DeSantis signs law to allow social media users to sue big tech
Florida Governor Ron DeSantis signed a bill into law Monday so that social media users who feel they’ve been treated unfairly can sue big tech platforms. The bill also prevents platforms that have violated antitrust law from contracting with any public entity and prohibits big tech from de-platforming Floridian political candidates.
“This session, we took action to ensure that ‘We the People’ — real Floridians across the Sunshine State — are guaranteed protection against the Silicon Valley elites,” de Santis said at a press conference to commemorate the signing.
“Many in our state have experienced censorship and other tyrannical behavior firsthand in Cuba and Venezuela. If Big Tech censors enforce rules inconsistently, to discriminate in favor of the dominant Silicon Valley ideology, they will now be held accountable.”
At the end, one reporter asked him: “You’re loyal to former President Donald Trump, Donald Trump is now a resident in Florida and he was de-platformed. Is this bill for him?”
“The bill is for everyday Floridians,” de Santis said. But, he did seem to disagree with the suspension of Trump from such platforms. “When you de-platform the president of the United States and allow but you let Ayatollah Khomeini talk about killing Jews, that is wrong.”
You can follow Jenny Goldsberry on Twitter @jennyjournalism
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House passes debt-ceiling deal with support from two thirds of GOP caucus
After hours of debate, the House voted Wednesday night to approve a bipartisan debt-ceiling deal, taking a step toward averting a default on U.S. debt. The measure passed with 314 members voting in favor and 117 members voting in opposition. 149 Republicans and 165 Democrats voted to approve the bill, while 71 Republicans and 46 Democrats voted against it.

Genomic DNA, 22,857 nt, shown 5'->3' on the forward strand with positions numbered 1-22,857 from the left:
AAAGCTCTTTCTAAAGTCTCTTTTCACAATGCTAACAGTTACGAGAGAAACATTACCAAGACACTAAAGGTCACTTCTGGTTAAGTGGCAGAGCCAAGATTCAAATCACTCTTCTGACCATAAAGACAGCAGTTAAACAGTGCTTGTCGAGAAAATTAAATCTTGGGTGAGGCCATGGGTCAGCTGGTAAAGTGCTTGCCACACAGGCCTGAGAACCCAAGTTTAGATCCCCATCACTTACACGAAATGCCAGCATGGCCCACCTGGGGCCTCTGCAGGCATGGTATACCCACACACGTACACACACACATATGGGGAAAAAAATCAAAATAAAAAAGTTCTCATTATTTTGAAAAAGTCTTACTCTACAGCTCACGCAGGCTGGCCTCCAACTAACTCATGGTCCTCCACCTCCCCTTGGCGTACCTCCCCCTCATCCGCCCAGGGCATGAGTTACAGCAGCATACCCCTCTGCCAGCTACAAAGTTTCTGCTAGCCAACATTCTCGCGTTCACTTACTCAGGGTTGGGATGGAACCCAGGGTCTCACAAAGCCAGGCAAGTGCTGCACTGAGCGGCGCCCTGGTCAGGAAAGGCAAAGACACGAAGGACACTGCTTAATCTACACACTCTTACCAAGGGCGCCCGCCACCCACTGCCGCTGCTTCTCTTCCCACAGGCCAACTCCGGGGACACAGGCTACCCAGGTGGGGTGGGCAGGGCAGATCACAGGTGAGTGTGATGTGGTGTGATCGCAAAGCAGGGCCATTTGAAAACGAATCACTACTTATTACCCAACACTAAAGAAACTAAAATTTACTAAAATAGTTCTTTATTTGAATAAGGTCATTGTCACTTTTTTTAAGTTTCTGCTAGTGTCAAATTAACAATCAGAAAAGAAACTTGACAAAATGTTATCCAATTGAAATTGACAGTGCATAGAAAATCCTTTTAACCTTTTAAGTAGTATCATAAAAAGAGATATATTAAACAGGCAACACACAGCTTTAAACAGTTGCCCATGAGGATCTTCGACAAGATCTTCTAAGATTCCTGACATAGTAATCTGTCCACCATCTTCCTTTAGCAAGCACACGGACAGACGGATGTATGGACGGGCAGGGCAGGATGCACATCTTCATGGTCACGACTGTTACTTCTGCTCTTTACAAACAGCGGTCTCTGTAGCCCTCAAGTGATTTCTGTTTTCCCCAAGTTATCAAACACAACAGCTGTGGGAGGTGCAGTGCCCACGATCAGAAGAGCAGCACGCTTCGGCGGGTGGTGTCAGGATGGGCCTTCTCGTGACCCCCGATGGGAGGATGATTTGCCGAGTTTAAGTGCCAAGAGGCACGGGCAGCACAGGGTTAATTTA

National Review writes the measure’s passage secures “a victory for House speaker Kevin McCarthy (R-CA), who managed to keep his caucus together despite a challenge from House Freedom Caucus members intent on securing greater spending concessions from the Biden White House.”
The bill will now head to the Senate. McCarthy said the measure is the “largest spending cut that Congress has ever voted for,” but faced opposition from members of his caucus who believe the deal “didn’t go far enough in restoring pre-Covid spending levels.”
In his speech on the House floor Wednesday before the vote, McCarthy pleaded with his colleagues to support what he had bargained for with Biden:
“They demanded a clean debt limit, which really means they spend more and you pay more in taxes. House Republicans said ‘no’,” McCarthy said.“Over the past four months, we fought hard to change how Washington works. We stopped the Democrats from writing a blank check after the largest spending binge in American history… The Fiscal Responsibility Act is the biggest spending cut in American history.”
National Review reports:
The agreement suspends the nation’s $31.4 trillion debt limit through January 1, 2025, and caps spending in the 2024 and 2025 budgets.
The nonpartisan Congressional Budget Office (CBO) has estimated that the deal will reduce budget deficits by about $1.5 trillion between 2023 and 2033. Director of the CBO Phillip Swagel projected that there would be reductions in discretionary outlays of $1.3 trillion over the 2024–2033 period. Mandatory spending would decrease by $10 billion, revenues would decrease by $2 billion over the same period, and the interest on the public debt would decline by $188 billion.
Biden warned of the consequences of default, saying what would follow would include an economic recession, devastated retirement accounts, and millions of jobs lost.
“I made clear from the start of negotiations that the only path forward was a bipartisan budget agreement,” explained Biden on Twitter. “No one got everything they wanted. But that’s the responsibility of governing.”
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